On Aug. 6, the BBC aired a story about four Ussuri brown bears being successfully transported from a museum in Hokkaido to a wildlife park in England. In the story, a British organization called Wild Welfare said it had become “concerned” about the animals’ living situation at the Ainu Museum, where they had been kept in old, cramped cages for most of their lives, which one member said is “sadly reflective of the conditions that many captive bears in Japan are in.”
The BBC treated the story as breaking news, but in Japan few news organizations covered it. Jiji Press, which reported the story from the United Kingdom, mentioned that Ussuri bears are “endangered,” and explained that the museum was incapable of caring properly for them. The Hokkaido Shimbun reported that foreign visitors to the facility had complained about the small enclosures for the bears, and that the museum decided to give them to the wildlife park because it has a “better environment.” The newspaper also mentioned that the museum was closed in March for long-term renovations, and NHK said the bears would not be part of the new exhibits. They also pointed out that Ainu, the indigenous people of Hokkaido, look on bears as a kind of deity.
Of the top 10 search results for the word “bear” recently seen on the Hokkaido Shimbun website, nine are articles that present the animals in a more or less negative light. Bears are the largest land mammals in Japan and have been known to attack humans and pets, although experts insist they instinctively avoid people and only become aggressive when their cubs are threatened or they are cornered or attacked themselves.
Bear attacks are always big news in Japan — even sightings of bears are worthy of national attention. In the past few weeks there have been several reports of bears possibly killing domestic animals in eastern Hokkaido. A dairy farmer in the coastal town of Rausu said one of his goats was missing, presumably dragged away by a bear. A fisherman in the same town told police he saw a bear “burying” his dead dog. A different bear entered a village in southern Hokkaido earlier this month and wouldn’t leave even when authorities “shone floodlights on it.” Eventually, they used fireworks to scare it back into the woods.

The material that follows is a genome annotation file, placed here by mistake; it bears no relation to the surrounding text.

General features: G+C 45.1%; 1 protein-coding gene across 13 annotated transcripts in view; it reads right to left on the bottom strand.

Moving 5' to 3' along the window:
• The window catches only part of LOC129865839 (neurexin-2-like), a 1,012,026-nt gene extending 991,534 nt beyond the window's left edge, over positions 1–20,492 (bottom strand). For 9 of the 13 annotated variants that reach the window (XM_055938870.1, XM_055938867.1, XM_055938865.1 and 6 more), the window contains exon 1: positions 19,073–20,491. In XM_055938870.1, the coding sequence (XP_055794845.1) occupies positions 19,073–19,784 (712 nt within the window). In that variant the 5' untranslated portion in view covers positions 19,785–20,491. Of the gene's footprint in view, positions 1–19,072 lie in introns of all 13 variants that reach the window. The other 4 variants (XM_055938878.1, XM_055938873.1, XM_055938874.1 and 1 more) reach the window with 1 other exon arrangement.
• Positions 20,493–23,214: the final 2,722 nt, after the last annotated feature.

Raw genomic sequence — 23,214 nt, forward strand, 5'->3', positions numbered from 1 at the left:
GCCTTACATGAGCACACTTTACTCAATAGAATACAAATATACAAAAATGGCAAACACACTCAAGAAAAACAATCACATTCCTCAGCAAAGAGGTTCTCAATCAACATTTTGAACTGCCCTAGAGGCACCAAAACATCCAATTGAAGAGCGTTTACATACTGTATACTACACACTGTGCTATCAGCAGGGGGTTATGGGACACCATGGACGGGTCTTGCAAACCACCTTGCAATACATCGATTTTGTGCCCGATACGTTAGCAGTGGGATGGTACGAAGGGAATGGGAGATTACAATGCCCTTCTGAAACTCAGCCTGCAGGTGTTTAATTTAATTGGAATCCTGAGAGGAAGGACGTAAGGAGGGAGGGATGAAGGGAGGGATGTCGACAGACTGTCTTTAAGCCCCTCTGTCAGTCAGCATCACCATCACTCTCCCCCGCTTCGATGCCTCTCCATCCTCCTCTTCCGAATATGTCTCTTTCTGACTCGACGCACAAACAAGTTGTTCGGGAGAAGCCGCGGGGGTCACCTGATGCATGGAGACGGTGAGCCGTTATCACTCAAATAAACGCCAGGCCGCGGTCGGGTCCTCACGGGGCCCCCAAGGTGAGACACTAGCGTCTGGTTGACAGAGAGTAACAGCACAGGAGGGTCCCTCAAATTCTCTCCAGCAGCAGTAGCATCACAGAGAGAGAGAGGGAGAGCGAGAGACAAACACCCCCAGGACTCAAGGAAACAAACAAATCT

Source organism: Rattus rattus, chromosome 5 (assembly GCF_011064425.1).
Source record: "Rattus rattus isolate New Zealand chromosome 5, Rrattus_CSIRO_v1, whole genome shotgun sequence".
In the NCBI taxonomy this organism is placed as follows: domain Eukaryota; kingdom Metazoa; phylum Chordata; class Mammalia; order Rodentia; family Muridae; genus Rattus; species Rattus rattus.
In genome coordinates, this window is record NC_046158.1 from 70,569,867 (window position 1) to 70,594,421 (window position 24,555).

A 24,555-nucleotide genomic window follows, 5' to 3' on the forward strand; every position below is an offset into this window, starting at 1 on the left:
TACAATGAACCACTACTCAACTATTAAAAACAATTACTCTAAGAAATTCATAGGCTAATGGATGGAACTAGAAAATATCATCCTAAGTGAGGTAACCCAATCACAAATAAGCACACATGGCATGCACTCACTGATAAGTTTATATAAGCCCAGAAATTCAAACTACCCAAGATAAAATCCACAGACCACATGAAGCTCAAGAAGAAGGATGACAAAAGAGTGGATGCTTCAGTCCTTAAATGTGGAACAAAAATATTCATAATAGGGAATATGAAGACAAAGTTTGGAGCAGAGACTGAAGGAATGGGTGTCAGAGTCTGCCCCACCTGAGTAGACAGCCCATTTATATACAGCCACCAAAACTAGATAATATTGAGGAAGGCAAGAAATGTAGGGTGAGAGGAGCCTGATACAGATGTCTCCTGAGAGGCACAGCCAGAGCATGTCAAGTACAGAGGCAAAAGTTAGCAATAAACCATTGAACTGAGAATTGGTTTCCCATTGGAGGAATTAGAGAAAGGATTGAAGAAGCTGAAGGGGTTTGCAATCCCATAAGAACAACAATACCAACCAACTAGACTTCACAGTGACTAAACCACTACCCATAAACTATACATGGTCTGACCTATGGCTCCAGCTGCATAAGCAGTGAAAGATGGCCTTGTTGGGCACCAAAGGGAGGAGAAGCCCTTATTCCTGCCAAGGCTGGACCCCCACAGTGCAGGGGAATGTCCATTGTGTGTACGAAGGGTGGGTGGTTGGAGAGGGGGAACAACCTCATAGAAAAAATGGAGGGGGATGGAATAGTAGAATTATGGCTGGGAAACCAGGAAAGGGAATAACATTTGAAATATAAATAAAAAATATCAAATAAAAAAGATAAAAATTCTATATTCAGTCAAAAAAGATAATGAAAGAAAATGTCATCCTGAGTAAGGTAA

That bear was lucky. Usually, if one shows up in a populated area it is summarily killed. According to the Japan Bear and Forest Society, 3,779 bears were killed nationwide last year. In contrast, 108 persons were injured in bear attacks and two killed.
A July 26 article in the Hokkaido Shimbun reported on an “emergency meeting” in Sapporo where various local governments discussed the sightings. Apparently, bear sightings have increased in and around Sapporo, although it’s possible that everyone is seeing the same bear. As one participant pointed out, a local ordinance in 1990 made it illegal to kill bears that were just coming out of hibernation, so since then it’s possible that bear numbers have increased. Or maybe these are juvenile bears who are trying to avoid adult bears. Or maybe they are attracted by human refuse, even if bear droppings found in the mountains indicate that there is enough food in the wild — bears almost never come to town when they have enough berries and acorns and salmon.
In the end, no one could answer these questions definitively because no proper studies of bear activity had been carried out and no dedicated bear experts were present at the meeting.
Nevertheless, a representative of the Hokkaido Research Organization recommended that the city “regularly exterminate” bears, while also suggesting that measures be carried out to “prevent bears from raiding garbage stations.”
The point of the meeting was to collect information in order to come up with solutions to the perceived bear infestation problem and enlighten the public about it, but it may have had the opposite effect. Anyone who reads the article will come away thinking that bears are a menace, and, as a matter of fact, the media seem to have a stake in keeping it that way. The only good bear is a dead or captive one, and in the latter case the state of captivity doesn’t seem to matter, as the situation at the Ainu museum showed.
The Japan Bear and Forest Society is dedicated to fighting these prejudices, starting with the fact that certain species of Japanese bears are on “vulnerable” or “endangered” lists, something the press rarely talks about. The group polices the media on these matters. Last month, they sent a letter to Fuji TV about its long-running variety show “Unbelievable,” which dramatizes and analyzes shockingly true tales. The Japan Bear and Forest Society read a preview of a segment to be aired on July 19 about a famous 2009 bear attack in Gifu Prefecture that left nine people injured.